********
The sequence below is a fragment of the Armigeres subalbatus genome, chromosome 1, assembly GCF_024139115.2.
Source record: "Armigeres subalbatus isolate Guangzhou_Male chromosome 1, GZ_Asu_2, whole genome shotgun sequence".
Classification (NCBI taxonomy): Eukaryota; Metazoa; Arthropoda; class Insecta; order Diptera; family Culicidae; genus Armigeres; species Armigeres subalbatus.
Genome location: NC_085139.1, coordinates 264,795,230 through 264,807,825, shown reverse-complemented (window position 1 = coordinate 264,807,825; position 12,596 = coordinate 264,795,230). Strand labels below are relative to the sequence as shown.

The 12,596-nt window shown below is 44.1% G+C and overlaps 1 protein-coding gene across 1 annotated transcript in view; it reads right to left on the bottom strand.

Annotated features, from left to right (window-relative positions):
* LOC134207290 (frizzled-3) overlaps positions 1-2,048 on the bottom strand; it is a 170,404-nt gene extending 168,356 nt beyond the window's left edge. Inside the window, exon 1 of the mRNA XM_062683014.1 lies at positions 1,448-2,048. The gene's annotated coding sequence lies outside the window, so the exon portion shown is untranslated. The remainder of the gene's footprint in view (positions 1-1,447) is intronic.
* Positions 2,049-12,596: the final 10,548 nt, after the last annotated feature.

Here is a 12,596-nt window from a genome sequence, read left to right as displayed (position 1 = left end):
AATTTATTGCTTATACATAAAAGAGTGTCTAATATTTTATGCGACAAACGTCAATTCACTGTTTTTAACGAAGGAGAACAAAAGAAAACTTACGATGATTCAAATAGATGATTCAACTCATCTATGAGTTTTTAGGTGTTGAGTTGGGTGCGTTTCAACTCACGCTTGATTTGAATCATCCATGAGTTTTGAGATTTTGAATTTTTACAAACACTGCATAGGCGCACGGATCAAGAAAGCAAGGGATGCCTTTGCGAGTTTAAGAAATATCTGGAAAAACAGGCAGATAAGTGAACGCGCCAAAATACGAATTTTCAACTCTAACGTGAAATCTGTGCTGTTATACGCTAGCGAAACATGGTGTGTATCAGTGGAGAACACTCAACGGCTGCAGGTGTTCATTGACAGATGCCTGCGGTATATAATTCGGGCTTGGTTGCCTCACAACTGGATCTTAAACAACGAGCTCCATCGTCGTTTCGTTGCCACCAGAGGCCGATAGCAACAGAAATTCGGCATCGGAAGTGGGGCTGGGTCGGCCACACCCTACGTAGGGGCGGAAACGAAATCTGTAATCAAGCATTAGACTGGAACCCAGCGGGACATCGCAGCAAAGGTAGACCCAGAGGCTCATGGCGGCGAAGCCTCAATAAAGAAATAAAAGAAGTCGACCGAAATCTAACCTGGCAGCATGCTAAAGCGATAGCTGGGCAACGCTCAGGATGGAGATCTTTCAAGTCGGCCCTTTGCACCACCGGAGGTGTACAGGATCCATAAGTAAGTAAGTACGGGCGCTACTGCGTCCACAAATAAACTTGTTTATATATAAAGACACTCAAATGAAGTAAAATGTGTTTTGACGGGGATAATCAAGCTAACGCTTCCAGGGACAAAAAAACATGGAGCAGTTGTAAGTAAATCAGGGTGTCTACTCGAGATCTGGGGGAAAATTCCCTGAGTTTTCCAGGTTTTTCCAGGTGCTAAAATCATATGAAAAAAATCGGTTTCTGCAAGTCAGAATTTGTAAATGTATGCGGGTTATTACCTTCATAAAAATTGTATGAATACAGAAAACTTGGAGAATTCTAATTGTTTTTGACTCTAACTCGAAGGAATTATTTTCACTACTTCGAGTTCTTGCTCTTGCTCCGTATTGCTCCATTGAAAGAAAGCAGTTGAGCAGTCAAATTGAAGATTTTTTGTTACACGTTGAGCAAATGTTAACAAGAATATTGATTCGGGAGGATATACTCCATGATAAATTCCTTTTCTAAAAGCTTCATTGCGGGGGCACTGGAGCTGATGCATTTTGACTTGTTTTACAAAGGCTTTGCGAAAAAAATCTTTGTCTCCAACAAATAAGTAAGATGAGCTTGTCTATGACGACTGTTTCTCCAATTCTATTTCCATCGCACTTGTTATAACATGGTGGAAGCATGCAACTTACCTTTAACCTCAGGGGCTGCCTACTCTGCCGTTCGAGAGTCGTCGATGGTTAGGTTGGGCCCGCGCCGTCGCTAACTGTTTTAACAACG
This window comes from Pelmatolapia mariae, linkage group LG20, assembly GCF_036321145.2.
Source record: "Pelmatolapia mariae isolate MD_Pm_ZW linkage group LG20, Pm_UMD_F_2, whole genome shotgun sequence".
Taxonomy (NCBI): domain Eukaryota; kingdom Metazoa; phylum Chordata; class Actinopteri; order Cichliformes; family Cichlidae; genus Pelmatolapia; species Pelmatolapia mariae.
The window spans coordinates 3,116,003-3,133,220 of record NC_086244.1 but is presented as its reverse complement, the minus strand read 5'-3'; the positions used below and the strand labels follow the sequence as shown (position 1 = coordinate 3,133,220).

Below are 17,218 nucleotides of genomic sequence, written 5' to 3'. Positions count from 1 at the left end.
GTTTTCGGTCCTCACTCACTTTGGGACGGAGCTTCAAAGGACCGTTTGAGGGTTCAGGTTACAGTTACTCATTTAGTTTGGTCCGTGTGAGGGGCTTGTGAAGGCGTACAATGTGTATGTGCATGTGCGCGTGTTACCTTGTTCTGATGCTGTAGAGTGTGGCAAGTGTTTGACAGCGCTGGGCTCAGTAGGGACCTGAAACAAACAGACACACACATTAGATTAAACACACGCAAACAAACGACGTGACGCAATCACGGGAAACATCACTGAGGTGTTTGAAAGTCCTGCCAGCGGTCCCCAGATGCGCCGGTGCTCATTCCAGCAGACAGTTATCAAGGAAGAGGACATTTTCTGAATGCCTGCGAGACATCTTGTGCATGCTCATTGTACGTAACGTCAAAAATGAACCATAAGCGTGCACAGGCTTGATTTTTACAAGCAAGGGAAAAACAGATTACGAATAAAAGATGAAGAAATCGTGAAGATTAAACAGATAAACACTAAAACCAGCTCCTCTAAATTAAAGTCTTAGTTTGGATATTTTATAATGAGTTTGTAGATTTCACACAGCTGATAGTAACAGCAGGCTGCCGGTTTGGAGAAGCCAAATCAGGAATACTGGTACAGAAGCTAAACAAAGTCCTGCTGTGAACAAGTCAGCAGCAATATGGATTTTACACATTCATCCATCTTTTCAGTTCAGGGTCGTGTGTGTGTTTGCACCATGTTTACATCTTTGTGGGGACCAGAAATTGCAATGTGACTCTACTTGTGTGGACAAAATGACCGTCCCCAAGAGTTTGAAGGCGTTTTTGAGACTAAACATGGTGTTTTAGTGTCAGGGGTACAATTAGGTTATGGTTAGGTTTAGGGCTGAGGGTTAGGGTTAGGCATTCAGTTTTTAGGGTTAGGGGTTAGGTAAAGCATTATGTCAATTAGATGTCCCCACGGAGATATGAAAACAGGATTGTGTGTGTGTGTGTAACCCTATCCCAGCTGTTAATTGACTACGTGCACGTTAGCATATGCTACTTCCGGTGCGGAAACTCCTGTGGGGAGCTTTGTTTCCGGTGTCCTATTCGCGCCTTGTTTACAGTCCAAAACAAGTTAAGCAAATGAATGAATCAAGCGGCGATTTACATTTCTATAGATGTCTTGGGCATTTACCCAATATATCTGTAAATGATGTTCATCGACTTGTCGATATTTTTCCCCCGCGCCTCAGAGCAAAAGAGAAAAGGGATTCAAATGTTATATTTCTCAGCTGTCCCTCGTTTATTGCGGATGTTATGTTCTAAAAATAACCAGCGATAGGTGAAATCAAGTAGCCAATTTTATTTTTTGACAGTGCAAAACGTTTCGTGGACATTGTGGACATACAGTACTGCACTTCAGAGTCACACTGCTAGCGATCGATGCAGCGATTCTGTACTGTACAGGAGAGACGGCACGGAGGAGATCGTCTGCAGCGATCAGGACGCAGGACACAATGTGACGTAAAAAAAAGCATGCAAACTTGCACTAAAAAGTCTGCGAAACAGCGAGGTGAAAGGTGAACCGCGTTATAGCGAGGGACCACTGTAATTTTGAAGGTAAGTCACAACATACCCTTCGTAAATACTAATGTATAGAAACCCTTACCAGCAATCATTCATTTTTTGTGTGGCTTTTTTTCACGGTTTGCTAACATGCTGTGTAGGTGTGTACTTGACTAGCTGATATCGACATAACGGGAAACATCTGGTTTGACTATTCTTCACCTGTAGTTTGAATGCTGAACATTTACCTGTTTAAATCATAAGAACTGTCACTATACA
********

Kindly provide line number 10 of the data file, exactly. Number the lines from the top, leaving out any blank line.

AATTTATTGCTTATACATAAAAGAGTGTCTAATATTTTATGCGACAAACGTCAATTCACTGTTTTTAACGAAGGAGAACAAAAGAAAACTTACGATGATTCAAATAGATGATTCAACTCATCTATGAGTTTTTAGGTGTTGAGTTGGGTGCGTTTCAACTCACGCTTGATTTGAATCATCCATGAGTTTTGAGATTTTGAATTTTTACAAACACTGCATAGGCGCACGGATCAAGAAAGCAAGGGATGCCTTTGCGAGTTTAAGAAATATCTGGAAAAACAGGCAGATAAGTGAACGCGCCAAAATACGAATTTTCAACTCTAACGTGAAATCTGTGCTGTTATACGCTAGCGAAACATGGTGTGTATCAGTGGAGAACACTCAACGGCTGCAGGTGTTCATTGACAGATGCCTGCGGTATATAATTCGGGCTTGGTTGCCTCACAACTGGATCTTAAACAACGAGCTCCATCGTCGTTTCGTTGCCACCAGAGGCCGATAGCAACAGAAATTCGGCATCGGAAGTGGGGCTGGGTCGGCCACACCCTACGTAGGGGCGGAAACGAAATCTGTAATCAAGCATTAGACTGGAACCCAGCGGGACATCGCAGCAAAGGTAGACCCAGAGGCTCATGGCGGCGAAGCCTCAATAAAGAAATAAAAGAAGTCGACCGAAATCTAACCTGGCAGCATGCTAAAGCGATAGCTGGGCAACGCTCAGGATGGAGATCTTTCAAGTCGGCCCTTTGCACCACCGGAGGTGTACAGGATCCATAAGTAAGTAAGTACGGGCGCTACTGCGTCCACAAATAAACTTGTTTATATATAAAGACACTCAAATGAAGTAAAATGTGTTTTGACGGGGATAATCAAGCTAACGCTTCCAGGGACAAAAAAACATGGAGCAGTTGTAAGTAAATCAGGGTGTCTACTCGAGATCTGGGGGAAAATTCCCTGAGTTTTCCAGGTTTTTCCAGGTGCTAAAATCATATGAAAAAAATCGGTTTCTGCAAGTCAGAATTTGTAAATGTATGCGGGTTATTACCTTCATAAAAATTGTATGAATACAGAAAACTTGGAGAATTCTAATTGTTTTTGACTCTAACTCGAAGGAATTATTTTCACTACTTCGAGTTCTTGCTCTTGCTCCGTATTGCTCCATTGAAAGAAAGCAGTTGAGCAGTCAAATTGAAGATTTTTTGTTACACGTTGAGCAAATGTTAACAAGAATATTGATTCGGGAGGATATACTCCATGATAAATTCCTTTTCTAAAAGCTTCATTGCGGGGGCACTGGAGCTGATGCATTTTGACTTGTTTTACAAAGGCTTTGCGAAAAAAATCTTTGTCTCCAACAAATAAGTAAGATGAGCTTGTCTATGACGACTGTTTCTCCAATTCTATTTCCATCGCACTTGTTATAACATGGTGGAAGCATGCAACTTACCTTTAACCTCAGGGGCTGCCTACTCTGCCGTTCGAGAGTCGTCGATGGTTAGGTTGGGCCCGCGCCGTCGCTAACTGTTTTAACAACG